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dc.contributor.authorLittlechild, S.en
dc.date.accessioned2016-04-22T15:00:34Z
dc.date.available2016-04-22T15:00:34Z
dc.date.issued2014-04-13en
dc.identifier.otherCWPE1441
dc.identifier.urihttps://www.repository.cam.ac.uk/handle/1810/255182
dc.description.abstractSince 2008 UK energy regulator Ofgem has imposed increasingly severe restrictions on suppliers to the domestic (residential) retail market. Initially, non-discrimination conditions aimed to “remove unfair price differentials”, particularly between suppliers' prices between regions, totalling £0.5 bn. This actually envisaged increasing prices to other customers by £0.5 billion, to maintain revenue neutrality. In the event, competition reduced, customer switching fell by half, and profits of major suppliers increased by nearly £1 billion, at the expense of customers. Later, restrictions on the number and types of tariffs aimed to encourage customers to engage in the market. However, there is no empirical evidence to justify this, and the policy prohibits many discounts and tariff types that customers value, especially vulnerable customers. Perhaps Ofgem felt pressed to Do Something in the face of an unprecedented increase in energy prices. Successive Governments have supported its interventions, but cannot be blamed for designing them. The decline of economists in senior positions at Ofgem removed an important 'sanity check'. But Ofgem itself bears responsibility for its change in policy since 2008. It may have been well-meaning, attempting to protect the interests of vulnerable customers, but inappropriate restrictions have made customers worse off. Should other regulators follow suit? No. Hopefully the CMA market investigation will reveal this and bring to an end one of the most misguided episodes in the modern history of UK regulation.en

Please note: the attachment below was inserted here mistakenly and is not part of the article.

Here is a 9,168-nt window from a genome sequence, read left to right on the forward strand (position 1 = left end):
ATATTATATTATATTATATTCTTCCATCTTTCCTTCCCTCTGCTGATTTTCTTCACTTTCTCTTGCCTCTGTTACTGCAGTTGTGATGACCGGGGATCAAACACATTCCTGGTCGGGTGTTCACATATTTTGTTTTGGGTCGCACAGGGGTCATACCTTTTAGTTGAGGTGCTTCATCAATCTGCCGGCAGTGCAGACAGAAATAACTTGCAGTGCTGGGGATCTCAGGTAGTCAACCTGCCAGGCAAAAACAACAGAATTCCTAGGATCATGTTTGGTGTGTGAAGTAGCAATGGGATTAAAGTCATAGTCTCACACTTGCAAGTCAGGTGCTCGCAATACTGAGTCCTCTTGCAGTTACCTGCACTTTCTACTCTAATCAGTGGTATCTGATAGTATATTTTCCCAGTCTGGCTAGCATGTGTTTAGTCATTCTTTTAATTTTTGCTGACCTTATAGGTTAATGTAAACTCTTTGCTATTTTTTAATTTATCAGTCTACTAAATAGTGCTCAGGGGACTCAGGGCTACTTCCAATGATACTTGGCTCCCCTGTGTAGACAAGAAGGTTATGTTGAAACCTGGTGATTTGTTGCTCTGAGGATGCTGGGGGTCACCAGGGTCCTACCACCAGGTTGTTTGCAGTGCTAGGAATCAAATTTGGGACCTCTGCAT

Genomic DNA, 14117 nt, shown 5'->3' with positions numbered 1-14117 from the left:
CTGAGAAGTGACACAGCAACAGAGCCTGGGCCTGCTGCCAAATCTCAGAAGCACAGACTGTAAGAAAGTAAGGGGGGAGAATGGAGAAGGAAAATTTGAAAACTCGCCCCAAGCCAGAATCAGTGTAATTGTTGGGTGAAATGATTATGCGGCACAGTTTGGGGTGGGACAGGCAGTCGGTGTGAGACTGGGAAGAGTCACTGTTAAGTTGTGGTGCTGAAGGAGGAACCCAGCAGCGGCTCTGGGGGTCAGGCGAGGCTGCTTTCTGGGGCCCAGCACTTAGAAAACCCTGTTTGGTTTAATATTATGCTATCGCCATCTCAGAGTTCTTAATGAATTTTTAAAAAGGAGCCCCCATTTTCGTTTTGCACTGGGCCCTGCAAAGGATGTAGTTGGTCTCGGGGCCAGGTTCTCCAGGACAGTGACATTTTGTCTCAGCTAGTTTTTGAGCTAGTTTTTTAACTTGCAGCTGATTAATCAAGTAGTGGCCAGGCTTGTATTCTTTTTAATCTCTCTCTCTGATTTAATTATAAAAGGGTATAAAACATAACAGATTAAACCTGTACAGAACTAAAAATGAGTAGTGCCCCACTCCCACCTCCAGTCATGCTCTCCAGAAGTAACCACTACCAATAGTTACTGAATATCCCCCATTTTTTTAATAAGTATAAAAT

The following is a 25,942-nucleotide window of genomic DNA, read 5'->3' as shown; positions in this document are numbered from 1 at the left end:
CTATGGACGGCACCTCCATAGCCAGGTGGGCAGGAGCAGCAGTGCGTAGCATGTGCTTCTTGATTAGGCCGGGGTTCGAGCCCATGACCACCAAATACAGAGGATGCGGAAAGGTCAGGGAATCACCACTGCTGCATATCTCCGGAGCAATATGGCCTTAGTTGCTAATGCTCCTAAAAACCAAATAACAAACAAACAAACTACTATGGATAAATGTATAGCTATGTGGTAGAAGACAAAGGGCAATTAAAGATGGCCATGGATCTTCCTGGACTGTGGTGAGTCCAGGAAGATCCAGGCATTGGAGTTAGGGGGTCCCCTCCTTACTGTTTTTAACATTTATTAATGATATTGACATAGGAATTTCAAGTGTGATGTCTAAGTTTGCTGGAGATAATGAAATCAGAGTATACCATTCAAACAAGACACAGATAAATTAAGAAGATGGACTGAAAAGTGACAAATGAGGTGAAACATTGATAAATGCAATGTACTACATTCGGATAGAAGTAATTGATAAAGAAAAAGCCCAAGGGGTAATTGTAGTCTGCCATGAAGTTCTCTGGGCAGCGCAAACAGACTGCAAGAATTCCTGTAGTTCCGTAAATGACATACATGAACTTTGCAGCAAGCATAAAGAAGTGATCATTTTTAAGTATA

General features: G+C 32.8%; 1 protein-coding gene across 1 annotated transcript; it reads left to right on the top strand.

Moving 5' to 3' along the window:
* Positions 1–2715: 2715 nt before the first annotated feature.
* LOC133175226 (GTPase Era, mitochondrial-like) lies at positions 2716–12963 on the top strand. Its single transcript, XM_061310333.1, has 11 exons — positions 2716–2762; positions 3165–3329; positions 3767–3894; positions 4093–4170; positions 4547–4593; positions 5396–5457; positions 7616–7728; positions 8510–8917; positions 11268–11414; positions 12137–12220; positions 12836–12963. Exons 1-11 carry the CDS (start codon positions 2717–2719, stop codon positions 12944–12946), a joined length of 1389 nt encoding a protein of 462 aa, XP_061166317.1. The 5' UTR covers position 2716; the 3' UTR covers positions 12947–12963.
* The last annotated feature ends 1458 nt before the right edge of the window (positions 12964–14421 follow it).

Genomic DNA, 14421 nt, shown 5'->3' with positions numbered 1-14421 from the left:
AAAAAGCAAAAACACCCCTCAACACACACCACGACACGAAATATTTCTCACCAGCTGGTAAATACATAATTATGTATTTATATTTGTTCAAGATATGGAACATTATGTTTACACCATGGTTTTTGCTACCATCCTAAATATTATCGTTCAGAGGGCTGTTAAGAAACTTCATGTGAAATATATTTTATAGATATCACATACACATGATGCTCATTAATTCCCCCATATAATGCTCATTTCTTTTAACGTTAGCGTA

dc.publisherFaculty of Economics
dc.relation.ispartofseriesCambridge Working Papers in Economics
dc.rightsAll Rights Reserveden
dc.rights.urihttps://www.rioxx.net/licenses/all-rights-reserved/en
dc.subjectnon-discriminationen
dc.titlePromoting or restricting competition?: Regulation of the UK retail residential energy market since 2008en
dc.typeWorking Paperen
dc.identifier.doi10.17863/CAM.5835


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